Both are valuable, but in certain circumstances, one may be better than the other.
Since 1957, Registered Retirement Savings Plans (RRSPs) have helped Canadians save and invest their money for retirement in a tax-efficient manner. Annual contributions to an RRSP can be used as a tax deduction, which may reduce the amount of tax a person has to pay on their income. In addition, investment income and capital gains aren’t taxed as long as the money remains in the RRSP.
Since 2009, Tax-Free Savings Accounts (TFSAs) have provided Canadians 18 years and older who have a valid Social Insurance Number (SIN) with a valuable opportunity to enjoy tax-free growth throughout their lifetime. Contributions to a TFSA are not deductible for income tax purposes. Any amount contributed, as well as any investment income and capital gains earned in the account is generally tax-free, even when it is withdrawn.
Both RRSPs and the TFSA are beneficial, and what's best for you will depend on a number of factors. To help you decide, consider the following:
Are you saving for a long-term or short-term goal? RRSPs were designed primarily to provide for a long-term goal — retirement. Because you get a tax deduction for contributing, withdrawals are taxable unless they're made under the Home Buyers' Plan or Lifelong Learning Plan and repaid following the rules. In many cases, however, withdrawals are likely to be made when you’re no longer working and therefore are likely to be taxed at a lower rate.
The TFSA, on the other hand, has the flexibility to accommodate short-term goals more easily. While there is no deduction permitted for the contribution, any amount can be withdrawn, tax-free, at any time for any reason, subject to the nature of the investments in the account. In addition, you can re-contribute the full amount of your withdrawal in a subsequent year, except for withdrawals made to correct over-contributions.
Are you looking for an effective way to split income with your spouse or common-law partner who is taxed at a lower rate than you? The TFSA is ideal for income-splitting. You can give your spouse or common-law partner money to contribute to their TFSA and any income earned is not attributed back to you. Your spouse or common-law partner can make tax-free withdrawals at any time.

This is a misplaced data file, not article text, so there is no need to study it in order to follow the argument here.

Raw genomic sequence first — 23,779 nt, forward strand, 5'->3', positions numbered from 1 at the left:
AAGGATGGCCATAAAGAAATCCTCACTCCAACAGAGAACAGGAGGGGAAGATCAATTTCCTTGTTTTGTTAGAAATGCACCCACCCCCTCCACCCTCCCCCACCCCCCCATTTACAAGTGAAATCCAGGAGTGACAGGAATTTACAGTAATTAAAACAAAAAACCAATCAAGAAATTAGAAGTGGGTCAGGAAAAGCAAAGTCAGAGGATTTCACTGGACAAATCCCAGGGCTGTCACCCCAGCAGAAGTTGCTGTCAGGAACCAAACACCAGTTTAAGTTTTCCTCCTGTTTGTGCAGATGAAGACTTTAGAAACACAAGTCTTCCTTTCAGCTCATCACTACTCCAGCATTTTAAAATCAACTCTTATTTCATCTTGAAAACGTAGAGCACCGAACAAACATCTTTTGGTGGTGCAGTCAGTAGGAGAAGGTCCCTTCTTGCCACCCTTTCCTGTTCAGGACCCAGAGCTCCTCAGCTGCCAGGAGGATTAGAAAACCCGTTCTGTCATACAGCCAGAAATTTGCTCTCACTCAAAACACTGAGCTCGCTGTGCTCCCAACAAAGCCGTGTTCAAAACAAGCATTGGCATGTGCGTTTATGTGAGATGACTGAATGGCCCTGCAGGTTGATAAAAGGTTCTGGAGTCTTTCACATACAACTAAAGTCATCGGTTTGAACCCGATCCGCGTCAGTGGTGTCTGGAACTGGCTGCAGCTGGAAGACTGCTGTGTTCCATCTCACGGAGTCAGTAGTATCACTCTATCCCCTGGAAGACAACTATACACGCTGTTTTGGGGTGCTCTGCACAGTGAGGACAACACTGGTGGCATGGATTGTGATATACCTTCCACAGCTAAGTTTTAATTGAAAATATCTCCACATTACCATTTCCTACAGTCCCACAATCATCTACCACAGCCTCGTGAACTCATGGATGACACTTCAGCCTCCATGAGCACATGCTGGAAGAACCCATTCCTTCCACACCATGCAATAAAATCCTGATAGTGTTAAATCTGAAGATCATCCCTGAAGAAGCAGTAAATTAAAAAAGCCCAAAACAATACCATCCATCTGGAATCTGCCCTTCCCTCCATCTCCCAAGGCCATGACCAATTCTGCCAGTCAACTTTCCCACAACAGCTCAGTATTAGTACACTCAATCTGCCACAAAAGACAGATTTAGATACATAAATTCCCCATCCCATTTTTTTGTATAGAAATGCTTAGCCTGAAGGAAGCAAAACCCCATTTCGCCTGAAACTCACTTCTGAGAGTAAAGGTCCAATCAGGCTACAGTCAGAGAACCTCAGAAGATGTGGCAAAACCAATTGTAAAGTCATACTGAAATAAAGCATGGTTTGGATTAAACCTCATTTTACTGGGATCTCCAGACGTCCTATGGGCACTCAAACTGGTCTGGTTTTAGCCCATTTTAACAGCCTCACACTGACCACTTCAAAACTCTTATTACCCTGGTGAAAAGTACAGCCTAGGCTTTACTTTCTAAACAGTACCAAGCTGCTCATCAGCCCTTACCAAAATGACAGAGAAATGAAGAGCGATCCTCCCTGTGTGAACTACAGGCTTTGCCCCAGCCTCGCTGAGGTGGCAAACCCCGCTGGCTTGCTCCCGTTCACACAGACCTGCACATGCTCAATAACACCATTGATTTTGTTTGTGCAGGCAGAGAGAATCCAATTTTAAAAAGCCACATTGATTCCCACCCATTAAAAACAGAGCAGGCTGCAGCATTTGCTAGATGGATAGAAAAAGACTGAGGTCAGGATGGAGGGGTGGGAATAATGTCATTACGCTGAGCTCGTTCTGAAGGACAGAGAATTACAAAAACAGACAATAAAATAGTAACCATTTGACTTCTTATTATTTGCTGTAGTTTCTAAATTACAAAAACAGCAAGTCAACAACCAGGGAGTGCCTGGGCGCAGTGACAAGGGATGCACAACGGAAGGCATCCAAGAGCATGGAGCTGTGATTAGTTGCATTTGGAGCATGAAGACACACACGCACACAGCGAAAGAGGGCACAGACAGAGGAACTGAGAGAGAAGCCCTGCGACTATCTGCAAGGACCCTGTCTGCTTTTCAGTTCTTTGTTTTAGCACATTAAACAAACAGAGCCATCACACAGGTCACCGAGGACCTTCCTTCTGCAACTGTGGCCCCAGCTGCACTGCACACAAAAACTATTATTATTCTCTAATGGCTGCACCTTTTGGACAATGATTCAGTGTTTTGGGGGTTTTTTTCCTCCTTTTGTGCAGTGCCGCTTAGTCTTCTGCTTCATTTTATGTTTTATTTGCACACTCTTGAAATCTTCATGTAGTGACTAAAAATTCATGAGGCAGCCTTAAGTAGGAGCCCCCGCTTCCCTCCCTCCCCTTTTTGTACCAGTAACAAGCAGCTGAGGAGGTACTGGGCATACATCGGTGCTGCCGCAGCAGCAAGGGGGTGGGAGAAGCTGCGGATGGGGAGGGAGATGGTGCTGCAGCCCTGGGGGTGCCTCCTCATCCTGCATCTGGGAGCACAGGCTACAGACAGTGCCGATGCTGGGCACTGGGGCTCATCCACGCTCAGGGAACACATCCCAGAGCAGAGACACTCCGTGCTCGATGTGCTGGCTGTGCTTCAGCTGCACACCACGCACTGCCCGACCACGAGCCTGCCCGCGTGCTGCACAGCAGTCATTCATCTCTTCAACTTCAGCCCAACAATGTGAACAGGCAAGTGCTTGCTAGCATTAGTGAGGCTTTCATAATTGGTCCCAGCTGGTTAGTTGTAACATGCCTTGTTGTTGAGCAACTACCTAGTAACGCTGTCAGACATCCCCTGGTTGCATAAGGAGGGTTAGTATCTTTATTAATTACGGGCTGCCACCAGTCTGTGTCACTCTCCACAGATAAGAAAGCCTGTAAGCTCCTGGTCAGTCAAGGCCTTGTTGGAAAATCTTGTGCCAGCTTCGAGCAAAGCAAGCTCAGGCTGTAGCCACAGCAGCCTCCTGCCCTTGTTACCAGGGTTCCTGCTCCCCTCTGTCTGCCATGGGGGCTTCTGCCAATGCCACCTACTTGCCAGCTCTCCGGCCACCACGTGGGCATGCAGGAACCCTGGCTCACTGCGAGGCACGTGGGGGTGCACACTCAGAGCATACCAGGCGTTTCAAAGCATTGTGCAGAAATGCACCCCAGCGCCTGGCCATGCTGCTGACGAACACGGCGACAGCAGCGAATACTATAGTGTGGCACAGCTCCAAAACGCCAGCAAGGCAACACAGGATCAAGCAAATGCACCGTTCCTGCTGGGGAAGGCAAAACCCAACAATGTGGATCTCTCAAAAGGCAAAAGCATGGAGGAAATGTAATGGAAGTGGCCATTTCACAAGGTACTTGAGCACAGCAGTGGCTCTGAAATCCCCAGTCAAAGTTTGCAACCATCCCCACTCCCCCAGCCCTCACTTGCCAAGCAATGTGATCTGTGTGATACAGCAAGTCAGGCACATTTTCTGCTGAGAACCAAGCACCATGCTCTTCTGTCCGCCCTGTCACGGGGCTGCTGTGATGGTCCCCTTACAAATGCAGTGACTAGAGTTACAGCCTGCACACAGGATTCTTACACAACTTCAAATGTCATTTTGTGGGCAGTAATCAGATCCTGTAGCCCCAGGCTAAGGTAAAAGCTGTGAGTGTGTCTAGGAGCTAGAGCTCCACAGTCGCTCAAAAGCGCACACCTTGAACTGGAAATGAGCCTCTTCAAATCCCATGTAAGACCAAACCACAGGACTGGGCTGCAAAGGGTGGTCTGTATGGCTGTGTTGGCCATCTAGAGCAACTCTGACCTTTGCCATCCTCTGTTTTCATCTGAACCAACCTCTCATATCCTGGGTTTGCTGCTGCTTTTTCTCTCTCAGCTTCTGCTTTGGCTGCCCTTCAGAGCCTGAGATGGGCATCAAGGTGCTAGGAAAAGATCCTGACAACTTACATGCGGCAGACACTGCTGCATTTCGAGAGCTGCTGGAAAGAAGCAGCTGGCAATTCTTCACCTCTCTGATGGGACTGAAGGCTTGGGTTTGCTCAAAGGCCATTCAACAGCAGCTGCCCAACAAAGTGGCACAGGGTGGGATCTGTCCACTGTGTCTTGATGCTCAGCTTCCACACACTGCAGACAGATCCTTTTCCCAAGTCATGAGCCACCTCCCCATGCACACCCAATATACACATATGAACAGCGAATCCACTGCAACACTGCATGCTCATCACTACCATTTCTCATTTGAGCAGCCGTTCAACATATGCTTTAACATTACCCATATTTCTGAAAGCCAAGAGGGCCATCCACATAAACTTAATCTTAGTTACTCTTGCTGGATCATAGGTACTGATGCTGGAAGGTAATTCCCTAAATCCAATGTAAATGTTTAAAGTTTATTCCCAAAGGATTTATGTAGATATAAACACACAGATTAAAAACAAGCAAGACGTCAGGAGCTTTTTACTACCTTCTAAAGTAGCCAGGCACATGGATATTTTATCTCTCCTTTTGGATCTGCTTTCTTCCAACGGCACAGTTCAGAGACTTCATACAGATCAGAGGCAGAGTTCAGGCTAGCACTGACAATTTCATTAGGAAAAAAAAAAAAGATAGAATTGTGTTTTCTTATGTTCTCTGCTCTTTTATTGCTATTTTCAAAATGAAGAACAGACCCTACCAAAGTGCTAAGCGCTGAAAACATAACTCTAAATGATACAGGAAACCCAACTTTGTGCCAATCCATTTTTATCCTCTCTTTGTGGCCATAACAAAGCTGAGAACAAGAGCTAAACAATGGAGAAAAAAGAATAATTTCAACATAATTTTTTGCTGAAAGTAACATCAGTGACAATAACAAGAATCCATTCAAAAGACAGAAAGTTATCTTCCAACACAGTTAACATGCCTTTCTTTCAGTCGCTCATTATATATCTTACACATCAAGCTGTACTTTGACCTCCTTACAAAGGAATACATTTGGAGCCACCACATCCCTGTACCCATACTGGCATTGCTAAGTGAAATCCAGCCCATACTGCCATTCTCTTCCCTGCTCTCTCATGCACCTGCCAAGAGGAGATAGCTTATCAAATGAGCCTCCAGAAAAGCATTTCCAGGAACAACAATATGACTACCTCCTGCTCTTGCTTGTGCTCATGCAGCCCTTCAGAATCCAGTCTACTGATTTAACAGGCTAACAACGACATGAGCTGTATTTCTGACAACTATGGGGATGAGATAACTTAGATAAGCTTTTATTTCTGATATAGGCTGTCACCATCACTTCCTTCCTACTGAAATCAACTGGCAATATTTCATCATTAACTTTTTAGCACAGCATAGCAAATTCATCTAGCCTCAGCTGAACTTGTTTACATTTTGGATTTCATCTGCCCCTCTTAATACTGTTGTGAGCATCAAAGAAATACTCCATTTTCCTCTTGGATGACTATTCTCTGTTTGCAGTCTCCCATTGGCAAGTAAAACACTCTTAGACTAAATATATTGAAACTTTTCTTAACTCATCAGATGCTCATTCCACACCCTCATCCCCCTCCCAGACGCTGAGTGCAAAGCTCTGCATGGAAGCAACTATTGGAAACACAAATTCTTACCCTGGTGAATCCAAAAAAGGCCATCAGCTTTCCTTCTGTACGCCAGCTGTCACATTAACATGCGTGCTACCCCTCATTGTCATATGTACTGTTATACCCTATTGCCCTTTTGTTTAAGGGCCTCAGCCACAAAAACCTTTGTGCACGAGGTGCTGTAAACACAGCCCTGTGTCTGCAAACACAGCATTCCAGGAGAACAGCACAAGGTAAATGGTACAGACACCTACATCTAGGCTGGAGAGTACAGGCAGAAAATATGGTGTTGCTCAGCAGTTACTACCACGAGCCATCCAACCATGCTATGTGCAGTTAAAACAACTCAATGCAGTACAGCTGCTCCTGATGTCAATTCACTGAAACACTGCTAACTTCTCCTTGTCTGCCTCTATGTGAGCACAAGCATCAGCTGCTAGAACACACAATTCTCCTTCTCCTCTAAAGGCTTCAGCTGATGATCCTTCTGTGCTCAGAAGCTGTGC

Conversely, with a spousal or common-law partner RRSP, the contributions you make to it will reduce the amount you can contribute to your own RRSP. In addition, withdrawals from the spousal or common-law partner plan will be taxed in your hands if they are made in the same calendar year or either of the two subsequent calendar years as a spousal or common-law partner plan contribution. After that point, however, both the income earned on the initial contribution and any withdrawals made by your spouse or common-law partner will be taxable in his or her hands.
Do you want to maintain your eligibility for income-tested federal government benefits? Because TFSA withdrawals do not count as income, they don't affect eligibility for income-tested federal government benefits such as the Canada Child Tax Benefit, Working Income Tax Benefit, GST credit, age credit, Old Age Security benefits, Guaranteed Income Supplement or Employment Insurance benefits.
The ideal strategy in most instances will be to contribute the maximum to both your TFSA and your RRSP in order to maximize your tax savings. If this isn't possible, then a CIBC advisor can help you decide how to allocate your contributions to make the most of both plans.
The following table outlines the primary differences between a TFSA and an RRSP.